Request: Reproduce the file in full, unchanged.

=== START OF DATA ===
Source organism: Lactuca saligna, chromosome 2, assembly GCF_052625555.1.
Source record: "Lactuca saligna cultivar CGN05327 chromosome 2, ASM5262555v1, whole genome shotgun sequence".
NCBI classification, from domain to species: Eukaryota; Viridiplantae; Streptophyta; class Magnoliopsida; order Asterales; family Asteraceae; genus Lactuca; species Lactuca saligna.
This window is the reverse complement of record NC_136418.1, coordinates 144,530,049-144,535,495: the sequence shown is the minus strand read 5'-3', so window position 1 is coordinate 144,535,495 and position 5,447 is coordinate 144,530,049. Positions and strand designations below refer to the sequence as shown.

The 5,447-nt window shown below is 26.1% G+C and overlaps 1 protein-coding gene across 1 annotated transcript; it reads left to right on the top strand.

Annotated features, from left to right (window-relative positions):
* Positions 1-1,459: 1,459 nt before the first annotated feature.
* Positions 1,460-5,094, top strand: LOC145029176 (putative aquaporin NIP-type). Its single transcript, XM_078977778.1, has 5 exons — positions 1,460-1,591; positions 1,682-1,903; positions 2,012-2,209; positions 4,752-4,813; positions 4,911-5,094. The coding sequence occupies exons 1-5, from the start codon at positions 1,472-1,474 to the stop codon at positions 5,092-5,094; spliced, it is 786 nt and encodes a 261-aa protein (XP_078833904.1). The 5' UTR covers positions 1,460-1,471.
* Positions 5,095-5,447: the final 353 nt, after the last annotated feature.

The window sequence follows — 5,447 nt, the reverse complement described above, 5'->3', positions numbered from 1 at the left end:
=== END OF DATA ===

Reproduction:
Source organism: Lactuca saligna, chromosome 2, assembly GCF_052625555.1.
Source record: "Lactuca saligna cultivar CGN05327 chromosome 2, ASM5262555v1, whole genome shotgun sequence".
NCBI classification, from domain to species: Eukaryota; Viridiplantae; Streptophyta; class Magnoliopsida; order Asterales; family Asteraceae; genus Lactuca; species Lactuca saligna.
This window is the reverse complement of record NC_136418.1, coordinates 144,530,049-144,535,495: the sequence shown is the minus strand read 5'-3', so window position 1 is coordinate 144,535,495 and position 5,447 is coordinate 144,530,049. Positions and strand designations below refer to the sequence as shown.

The 5,447-nt window shown below is 26.1% G+C and overlaps 1 protein-coding gene across 1 annotated transcript; it reads left to right on the top strand.

Annotated features, from left to right (window-relative positions):
* Positions 1-1,459: 1,459 nt before the first annotated feature.
* Positions 1,460-5,094, top strand: LOC145029176 (putative aquaporin NIP-type). Its single transcript, XM_078977778.1, has 5 exons — positions 1,460-1,591; positions 1,682-1,903; positions 2,012-2,209; positions 4,752-4,813; positions 4,911-5,094. The coding sequence occupies exons 1-5, from the start codon at positions 1,472-1,474 to the stop codon at positions 5,092-5,094; spliced, it is 786 nt and encodes a 261-aa protein (XP_078833904.1). The 5' UTR covers positions 1,460-1,471.
* Positions 5,095-5,447: the final 353 nt, after the last annotated feature.

The window sequence follows — 5,447 nt, the reverse complement described above, 5'->3', positions numbered from 1 at the left end: